Friday, September 14, 2007

The Hardass Punches A Man

It was a dark night. It was one of those nights where the sun just seems to disappear, and the only illumination comes from sodium-vapor lights spaced evenly along the glistening surface of downtown's asphalt labyrinth.

The Hardass fired his flinty glare into the sable heavens like twin mortar shells tipped with granite.

"Damn," he said.

His gravelly voice was filled with emotion. This emotion was anger. The sun would pay for deserting him yet again. No matter how often he threatened it, no matter how many times he emptied his .45 Magnum's magazine in its general direction, no matter how many times he informed it in that dangerously quiet way of his that it really didn't want to have him as an enemy, it persisted in its disagreeable habit of going away every 12 hours or so.

"I need a smoke," The Hardass muttered. He was not the type of man who smoked those pansy sticks that pass for "cigarettes," like a lot of those fairies on the Force. He reached into the inner pocket of his overcoat and pulled out a pine cone. This he dusted with rat poison, sprayed with Mace and lit with a blowtorch.

He puffed contentedly, and blew a smoke dagger into the damp night air.

The Hardass pummeled the air with his body as he moved through it. He forced it to split as he passed, and graciously allowed it to come together again behind him. This was something he only permitted when he was in a decent mood, and his purchase of a rocket launcher that very afternoon lifted his spirits considerably. He imagined the smug look on the sun's face as it sneaked above the horizon this morning. He imagined the look faltering, then crashing as he taught the bastard a concise lesson in respect with a high-caliber tactical guided explosive.

"Heh heh," he grunted in turgid satisfaction. He flicked the smoldering butt of his pinecone through the window of a black limousine. The crunch of breaking safety glass filled him with hairy glee as he passed on.

"You, my friend, have just made a terrible, terrible mistake."

The Hardass turned to find a peeved looking man stepping out of the limo, brushing little glass cubes from his pinstripe suitcoat and trousers.

"Fork you," ground out The Hardass.

"Oh! Fork me? ME? Do you have any idea who I am?"

"Some prick with a giant car with weak windows who just happened to be parked where I was throwing my done smoke. Is that about right?"

The man's face darkened to the point where the amber glare of the streetlamps just seemed to fall into it. "You're wrong in just about every way possible, bucko. Say hi to the Devil for me, willya?" With liquid speed, the man drew a chrome 9mm pistol and fired three rounds into The Hardass. One slug caught him in the shoulder, one in the chest, and the other pinged off his teeth with a whine and a brief shower of sparks.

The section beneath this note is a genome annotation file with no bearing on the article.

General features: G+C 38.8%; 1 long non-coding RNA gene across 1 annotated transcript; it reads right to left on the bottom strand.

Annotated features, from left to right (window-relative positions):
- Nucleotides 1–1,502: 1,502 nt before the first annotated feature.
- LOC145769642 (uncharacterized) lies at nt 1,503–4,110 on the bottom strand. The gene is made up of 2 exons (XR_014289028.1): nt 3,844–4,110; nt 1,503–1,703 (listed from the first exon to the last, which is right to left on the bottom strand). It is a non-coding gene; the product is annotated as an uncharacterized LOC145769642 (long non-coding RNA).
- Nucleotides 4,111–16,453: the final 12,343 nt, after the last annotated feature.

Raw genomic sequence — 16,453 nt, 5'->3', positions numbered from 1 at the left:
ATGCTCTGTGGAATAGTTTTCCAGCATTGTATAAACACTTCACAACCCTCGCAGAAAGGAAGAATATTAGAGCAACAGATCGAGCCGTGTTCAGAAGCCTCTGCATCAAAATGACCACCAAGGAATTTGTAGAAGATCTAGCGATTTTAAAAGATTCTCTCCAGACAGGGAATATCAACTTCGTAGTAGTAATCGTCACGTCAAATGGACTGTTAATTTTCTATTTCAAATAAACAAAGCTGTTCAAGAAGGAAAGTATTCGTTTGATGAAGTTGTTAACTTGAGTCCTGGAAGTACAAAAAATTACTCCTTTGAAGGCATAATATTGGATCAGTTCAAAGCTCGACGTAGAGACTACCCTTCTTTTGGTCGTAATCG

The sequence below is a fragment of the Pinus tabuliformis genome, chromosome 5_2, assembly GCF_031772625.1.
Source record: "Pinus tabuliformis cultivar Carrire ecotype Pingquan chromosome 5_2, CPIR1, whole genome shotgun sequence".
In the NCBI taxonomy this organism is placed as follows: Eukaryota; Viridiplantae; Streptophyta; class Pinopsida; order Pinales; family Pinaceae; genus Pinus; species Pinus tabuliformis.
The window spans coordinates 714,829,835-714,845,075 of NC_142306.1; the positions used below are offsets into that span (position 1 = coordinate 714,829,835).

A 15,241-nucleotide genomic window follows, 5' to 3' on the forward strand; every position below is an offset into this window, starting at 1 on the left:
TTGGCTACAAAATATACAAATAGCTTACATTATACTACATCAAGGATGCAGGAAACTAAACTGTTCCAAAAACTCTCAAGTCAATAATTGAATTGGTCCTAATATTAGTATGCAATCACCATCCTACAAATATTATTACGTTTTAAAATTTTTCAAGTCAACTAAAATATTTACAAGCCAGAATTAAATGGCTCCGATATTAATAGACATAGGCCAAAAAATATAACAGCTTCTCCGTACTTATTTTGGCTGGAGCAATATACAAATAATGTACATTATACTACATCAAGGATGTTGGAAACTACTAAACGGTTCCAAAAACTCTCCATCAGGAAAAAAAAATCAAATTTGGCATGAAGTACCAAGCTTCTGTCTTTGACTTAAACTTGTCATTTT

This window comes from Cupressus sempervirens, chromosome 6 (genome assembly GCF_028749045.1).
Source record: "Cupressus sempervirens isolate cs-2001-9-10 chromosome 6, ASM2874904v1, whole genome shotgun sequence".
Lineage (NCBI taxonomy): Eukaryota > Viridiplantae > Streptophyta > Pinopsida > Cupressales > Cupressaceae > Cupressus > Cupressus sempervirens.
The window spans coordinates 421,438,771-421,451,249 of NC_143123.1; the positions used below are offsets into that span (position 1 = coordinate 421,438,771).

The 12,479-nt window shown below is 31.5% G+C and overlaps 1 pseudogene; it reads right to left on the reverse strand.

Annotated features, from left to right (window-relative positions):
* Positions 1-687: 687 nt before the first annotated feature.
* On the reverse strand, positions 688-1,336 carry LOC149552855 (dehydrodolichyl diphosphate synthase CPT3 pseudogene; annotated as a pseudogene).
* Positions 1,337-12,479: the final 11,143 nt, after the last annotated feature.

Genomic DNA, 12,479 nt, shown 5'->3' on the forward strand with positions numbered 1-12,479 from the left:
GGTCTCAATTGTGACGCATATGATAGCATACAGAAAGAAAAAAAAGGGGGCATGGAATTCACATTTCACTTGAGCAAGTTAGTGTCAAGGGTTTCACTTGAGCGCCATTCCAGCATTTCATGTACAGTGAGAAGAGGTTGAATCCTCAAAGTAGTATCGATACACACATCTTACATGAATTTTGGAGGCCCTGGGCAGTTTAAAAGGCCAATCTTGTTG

"Not your smartest move," The Hardass growled, advancing.

"Mother of Bob," muttered the pinstriped man. His pistol clattered to the street as his hand relaxed. He backed slowly into the side of his car as The Hardass closed the distance.

"God, I'm so going to punch you now." The Hardass pulled the bullet out of his shoulder with his teeth and chewed it up. He left the one in his chest with the eight others for now.

"You'd be signing your own death warrant! I'm Joseph Biscotti, pal, the Joseph Biscotti! If you kill me, my boss replaces me with five other men, and they hunt down your family, your friends, your employers and your dry cleaners and send 'em all to hell before they even draw up plans to come after your sorry ass!"

"Biscotti, huh? Ain't that like that bread stuff you get at fancy restaurants?" The Hardass pulled his dented and toothmarked badge.

"Shut yer facehole," Biscotti hissed.

"If you're the guy I think you are, then you're wanted by sixteen states. And that ain't the worst of it. You know what the worst of it is, Biscotti?" The Hardass growled conversationally.

"Fork you."

"The worst of it," he continued, "Is that you was rude to me. I've already had the sun pull some crazy stunt on me today, and now you float over here and put a couple holes in this jacket of mine. I made it myself, you know, out of sharks and alligators I caught with my own teeth. That makes me angry."

"I said, fork--"

The Hardass punched Joseph Biscotti in the head. He sailed across the street and made a noisy landing against a parking meter. The Hardass stomped casually over.

"I heard you the first time," he said, taking a bite out of the meter. Nickels were his favorite, and he popped them like Skittles as he phoned HQ.

"Yep. Corner of Fulton and Monroe. Gave me some lip, so I punched him and ate his gun. That's right, Jack. I'm gonna go get me a glass of Diesel and Coke and relax now. Got a date with a star in the morning."

The Hardass allowed a smile to tenuously chisel his crags.


Anonymous said...

Great stuff. I hope TSB notices the running gag based on his original pine cone.

If you read Biscotti's part as Tex Avery's Droopy Dog, it's funny in a completely different (but not better) way.

Jacob Nordby said...

Hardass is one hell of a good guy.

You know this by his generosity with the air that he split. I mean, he even let it heal itself behind him!

This is a ripping good post.

I watched Live Free or Die Hard last night and Bruce's character does almost all the things that HardAss does. They could be the same guy.

From a more pedantic stance, I also enjoyed HardAss's intense bepeevement with the solar orb. Hard to make that come across rationally, but HardAss ain't worried. And, HardAss ain't skeered neither.

Ripping good post--oh, I said that already.

Pick Almighty

Anonymous said...

Hey, I spotted a stone mercury-vapor lamp in that photo, man.